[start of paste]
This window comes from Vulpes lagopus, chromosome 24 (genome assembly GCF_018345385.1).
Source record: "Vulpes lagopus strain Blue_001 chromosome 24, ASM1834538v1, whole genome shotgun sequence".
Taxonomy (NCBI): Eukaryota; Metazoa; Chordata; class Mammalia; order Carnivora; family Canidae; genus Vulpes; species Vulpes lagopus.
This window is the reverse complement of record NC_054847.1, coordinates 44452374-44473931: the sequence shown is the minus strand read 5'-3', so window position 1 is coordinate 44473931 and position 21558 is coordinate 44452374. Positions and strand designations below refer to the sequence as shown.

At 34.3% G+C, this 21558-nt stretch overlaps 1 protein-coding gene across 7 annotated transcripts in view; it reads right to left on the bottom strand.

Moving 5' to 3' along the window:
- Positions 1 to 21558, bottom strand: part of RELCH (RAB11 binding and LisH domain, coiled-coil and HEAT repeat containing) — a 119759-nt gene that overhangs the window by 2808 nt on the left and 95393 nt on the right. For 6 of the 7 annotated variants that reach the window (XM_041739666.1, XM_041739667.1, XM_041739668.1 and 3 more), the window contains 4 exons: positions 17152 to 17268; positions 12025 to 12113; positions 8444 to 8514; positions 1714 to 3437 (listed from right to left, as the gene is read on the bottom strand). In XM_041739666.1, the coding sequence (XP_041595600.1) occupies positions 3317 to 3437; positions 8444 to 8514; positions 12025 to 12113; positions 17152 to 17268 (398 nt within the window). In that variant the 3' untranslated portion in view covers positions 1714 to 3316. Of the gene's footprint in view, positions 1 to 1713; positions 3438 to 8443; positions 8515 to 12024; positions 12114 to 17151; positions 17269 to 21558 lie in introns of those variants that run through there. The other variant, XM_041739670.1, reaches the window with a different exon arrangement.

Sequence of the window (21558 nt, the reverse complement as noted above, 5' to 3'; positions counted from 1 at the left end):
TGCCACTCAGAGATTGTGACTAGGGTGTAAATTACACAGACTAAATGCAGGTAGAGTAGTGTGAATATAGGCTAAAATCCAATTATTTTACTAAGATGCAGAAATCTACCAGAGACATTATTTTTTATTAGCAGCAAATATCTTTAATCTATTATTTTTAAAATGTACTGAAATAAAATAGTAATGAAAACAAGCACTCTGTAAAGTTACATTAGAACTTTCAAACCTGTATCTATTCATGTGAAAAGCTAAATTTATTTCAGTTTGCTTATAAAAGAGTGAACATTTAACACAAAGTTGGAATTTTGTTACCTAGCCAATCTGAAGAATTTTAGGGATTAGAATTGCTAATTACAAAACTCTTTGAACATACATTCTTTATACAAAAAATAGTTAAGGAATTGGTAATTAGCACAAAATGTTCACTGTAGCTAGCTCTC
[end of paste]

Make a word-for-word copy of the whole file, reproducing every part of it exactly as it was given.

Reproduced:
This window comes from Vulpes lagopus, chromosome 24 (genome assembly GCF_018345385.1).
Source record: "Vulpes lagopus strain Blue_001 chromosome 24, ASM1834538v1, whole genome shotgun sequence".
Taxonomy (NCBI): Eukaryota; Metazoa; Chordata; class Mammalia; order Carnivora; family Canidae; genus Vulpes; species Vulpes lagopus.
This window is the reverse complement of record NC_054847.1, coordinates 44452374-44473931: the sequence shown is the minus strand read 5'-3', so window position 1 is coordinate 44473931 and position 21558 is coordinate 44452374. Positions and strand designations below refer to the sequence as shown.

At 34.3% G+C, this 21558-nt stretch overlaps 1 protein-coding gene across 7 annotated transcripts in view; it reads right to left on the bottom strand.

Moving 5' to 3' along the window:
- Positions 1 to 21558, bottom strand: part of RELCH (RAB11 binding and LisH domain, coiled-coil and HEAT repeat containing) — a 119759-nt gene that overhangs the window by 2808 nt on the left and 95393 nt on the right. For 6 of the 7 annotated variants that reach the window (XM_041739666.1, XM_041739667.1, XM_041739668.1 and 3 more), the window contains 4 exons: positions 17152 to 17268; positions 12025 to 12113; positions 8444 to 8514; positions 1714 to 3437 (listed from right to left, as the gene is read on the bottom strand). In XM_041739666.1, the coding sequence (XP_041595600.1) occupies positions 3317 to 3437; positions 8444 to 8514; positions 12025 to 12113; positions 17152 to 17268 (398 nt within the window). In that variant the 3' untranslated portion in view covers positions 1714 to 3316. Of the gene's footprint in view, positions 1 to 1713; positions 3438 to 8443; positions 8515 to 12024; positions 12114 to 17151; positions 17269 to 21558 lie in introns of those variants that run through there. The other variant, XM_041739670.1, reaches the window with a different exon arrangement.

Sequence of the window (21558 nt, the reverse complement as noted above, 5' to 3'; positions counted from 1 at the left end):
TGCCACTCAGAGATTGTGACTAGGGTGTAAATTACACAGACTAAATGCAGGTAGAGTAGTGTGAATATAGGCTAAAATCCAATTATTTTACTAAGATGCAGAAATCTACCAGAGACATTATTTTTTATTAGCAGCAAATATCTTTAATCTATTATTTTTAAAATGTACTGAAATAAAATAGTAATGAAAACAAGCACTCTGTAAAGTTACATTAGAACTTTCAAACCTGTATCTATTCATGTGAAAAGCTAAATTTATTTCAGTTTGCTTATAAAAGAGTGAACATTTAACACAAAGTTGGAATTTTGTTACCTAGCCAATCTGAAGAATTTTAGGGATTAGAATTGCTAATTACAAAACTCTTTGAACATACATTCTTTATACAAAAAATAGTTAAGGAATTGGTAATTAGCACAAAATGTTCACTGTAGCTAGCTCTC